But is that true? Does a nation’s cause unilaterally determine the exclusive moral structure of its armed conflicts? If “good soldiers cannot be liberals,” but for the twin vices of detached rationality and relativizing Emotivism, does it follow that they cannot be virtuous? If they can, then what will be distinctively martial virtues? This is THE central question posed by this course.
Here is where I think we can lean on MacIntyre for an account of martial virtue, or at least for the particular virtue of patriotism. He summarizes the difficulty thusly, “the patriot may find that a point comes when he or she has to choose between the claims of the project which constitutes his or her nation and the claims of the morality that he or she has learnt as a member of the community whose life is informed by that project.” (15)
The object of the patriot’s regard, then, is an “ideal, not the nation” itself. (4) Construed properly, an ideal worthy of loyalty may take differing forms for individual communities, but each ideal will “underline the moral importance” (16) of a common good shared despite particular narrative differences; say, for example “the best interests” (14) of a shared humanity. “What the patriot is committed to” MacIntyre suggests, “is a particular way of linking a past… with a future for the [national] project.” (14) In other words, the extent to which a nation departs from the moral architecture that has formed its members and pursues a destiny or telos incompatible therewith, that in any way threatens a common human good, “patriots” act in the interest of their own national ideal and of humanity by obstructing those in power who have decoupled the narrative trajectory of a morally coherent national project with its hope for a future.
The example MacIntyre gives, of Adam von Trott, is not virtuous patriotism, but rather may be what Pope John Paul called “nationalism.” Although Trott resisted Hitler and Nazism, he still had in mind the interests of the German volk, not “the best interests” of all humanity. In simply aspiring to replace Hitler, rather than overthrow national socialism and repent of their two world wars, von Trott acted to preserve the same imperialism which unified his nation in 1871 under Kaiser Wilhelm I. The story of Austria’s annexation in 1938 by Hitler, was a direct reflection of the same nationalist aspirations. Put another way, what if Hitler’s rise to power was fully in keeping with the ambitious trajectory of the German people, an element of their story for which no defense could be made, for defense implies rejection of guilt.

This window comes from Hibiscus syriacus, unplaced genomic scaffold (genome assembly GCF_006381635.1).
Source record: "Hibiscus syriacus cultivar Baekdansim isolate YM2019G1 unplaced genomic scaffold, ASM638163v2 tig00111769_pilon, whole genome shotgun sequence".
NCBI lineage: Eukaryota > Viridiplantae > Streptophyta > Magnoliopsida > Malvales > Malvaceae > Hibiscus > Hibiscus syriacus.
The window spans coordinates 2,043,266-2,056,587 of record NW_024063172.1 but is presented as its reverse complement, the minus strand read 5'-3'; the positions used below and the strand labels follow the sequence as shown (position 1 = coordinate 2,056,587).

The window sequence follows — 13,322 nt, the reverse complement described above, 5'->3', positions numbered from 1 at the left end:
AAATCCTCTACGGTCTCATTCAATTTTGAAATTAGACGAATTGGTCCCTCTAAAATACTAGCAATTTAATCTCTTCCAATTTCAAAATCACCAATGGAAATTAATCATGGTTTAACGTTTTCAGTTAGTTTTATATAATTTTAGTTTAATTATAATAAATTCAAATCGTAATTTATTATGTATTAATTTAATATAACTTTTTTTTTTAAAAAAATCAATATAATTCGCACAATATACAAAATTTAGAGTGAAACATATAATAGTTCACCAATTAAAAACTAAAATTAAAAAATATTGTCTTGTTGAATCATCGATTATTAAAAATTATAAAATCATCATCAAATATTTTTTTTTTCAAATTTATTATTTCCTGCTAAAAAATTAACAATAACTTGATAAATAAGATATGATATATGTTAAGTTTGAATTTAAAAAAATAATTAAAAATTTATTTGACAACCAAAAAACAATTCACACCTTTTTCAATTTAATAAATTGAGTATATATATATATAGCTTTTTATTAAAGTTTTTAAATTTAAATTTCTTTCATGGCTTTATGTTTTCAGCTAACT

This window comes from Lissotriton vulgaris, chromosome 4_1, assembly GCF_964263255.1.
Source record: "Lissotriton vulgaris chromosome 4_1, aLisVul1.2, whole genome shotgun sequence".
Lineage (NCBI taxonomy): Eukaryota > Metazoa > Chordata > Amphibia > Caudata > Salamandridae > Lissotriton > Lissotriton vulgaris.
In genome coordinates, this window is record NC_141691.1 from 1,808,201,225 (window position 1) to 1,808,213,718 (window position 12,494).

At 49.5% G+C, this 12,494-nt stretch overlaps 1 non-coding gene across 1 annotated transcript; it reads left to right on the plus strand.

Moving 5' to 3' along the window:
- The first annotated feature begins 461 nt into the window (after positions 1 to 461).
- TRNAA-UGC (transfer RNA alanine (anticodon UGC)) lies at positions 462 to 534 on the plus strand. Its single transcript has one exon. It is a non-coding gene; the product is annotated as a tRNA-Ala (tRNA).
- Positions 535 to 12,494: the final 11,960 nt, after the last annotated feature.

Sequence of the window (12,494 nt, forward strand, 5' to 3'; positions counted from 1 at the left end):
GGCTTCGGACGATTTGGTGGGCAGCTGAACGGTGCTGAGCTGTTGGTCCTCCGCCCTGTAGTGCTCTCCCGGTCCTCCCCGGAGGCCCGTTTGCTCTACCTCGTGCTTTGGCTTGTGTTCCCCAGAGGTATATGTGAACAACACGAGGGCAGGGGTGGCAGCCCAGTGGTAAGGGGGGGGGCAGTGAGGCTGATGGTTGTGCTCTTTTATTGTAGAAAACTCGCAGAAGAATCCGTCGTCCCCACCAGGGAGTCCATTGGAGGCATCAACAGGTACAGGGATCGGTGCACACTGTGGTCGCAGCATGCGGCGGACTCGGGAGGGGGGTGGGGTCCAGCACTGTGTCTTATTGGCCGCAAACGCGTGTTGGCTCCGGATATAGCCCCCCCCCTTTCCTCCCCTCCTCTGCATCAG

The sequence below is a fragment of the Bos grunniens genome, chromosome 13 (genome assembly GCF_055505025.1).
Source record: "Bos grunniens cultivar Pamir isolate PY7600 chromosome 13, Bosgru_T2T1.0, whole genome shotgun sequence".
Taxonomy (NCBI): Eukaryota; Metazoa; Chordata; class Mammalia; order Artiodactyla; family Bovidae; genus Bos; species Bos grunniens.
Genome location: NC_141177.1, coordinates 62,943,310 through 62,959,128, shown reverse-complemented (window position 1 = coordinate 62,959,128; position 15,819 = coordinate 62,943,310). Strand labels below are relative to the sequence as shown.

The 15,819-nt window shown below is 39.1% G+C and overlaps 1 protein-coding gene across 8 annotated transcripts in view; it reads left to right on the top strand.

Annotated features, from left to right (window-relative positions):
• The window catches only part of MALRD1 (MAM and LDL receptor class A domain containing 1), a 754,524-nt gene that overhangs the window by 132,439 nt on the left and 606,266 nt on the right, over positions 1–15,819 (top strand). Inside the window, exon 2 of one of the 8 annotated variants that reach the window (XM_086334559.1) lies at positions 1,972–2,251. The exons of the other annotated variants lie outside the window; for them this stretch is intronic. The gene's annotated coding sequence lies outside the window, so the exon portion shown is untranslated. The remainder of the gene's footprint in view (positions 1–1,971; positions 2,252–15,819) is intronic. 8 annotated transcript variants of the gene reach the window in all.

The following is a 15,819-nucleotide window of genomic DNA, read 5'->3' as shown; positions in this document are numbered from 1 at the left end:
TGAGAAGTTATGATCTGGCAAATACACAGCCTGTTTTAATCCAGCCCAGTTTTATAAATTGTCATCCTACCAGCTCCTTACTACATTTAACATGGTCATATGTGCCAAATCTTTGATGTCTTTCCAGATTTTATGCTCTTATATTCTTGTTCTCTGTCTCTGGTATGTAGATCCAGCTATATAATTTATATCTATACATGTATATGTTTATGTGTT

Before I close, I’d be remiss if I did not point out the prophetic irony with which MacIntyre concludes his essay. An immigrant writing in 1984, under President Reagan, the first who had been trained as an actor, he writes of his adopted country in morally vague terms, perhaps with full intention. He calls for an examination of “the political and social history of modern America,” coyly wondering if a fundamental characteristic thereof would have to be “a central conceptual confusion, a confusion perhaps required for the survival of a large scale modern polity.” (19) He gives us some sense of the danger involved, of “discovering that we inhabit a kind of polity whose moral order requires systematic incoherence in the form of public allegiance to mutually inconsistent sets of principles.” (19)
Perhaps tellingly, he then promptly (and “happily”) signs off, leaving the question to us…
Questions for Discussion
- Is there such a character as the perfect rational being to which MacIntyre’s Liberal Moralist aspires? What kind of person would they be, or can you cite an example?
- Is there such a character as the Emotivist Self? What kind of person would they be or can you cite an example?
 Samuel Johnson’s A Dictionary of the English Language was the first attempt to enforce language by explicit standard.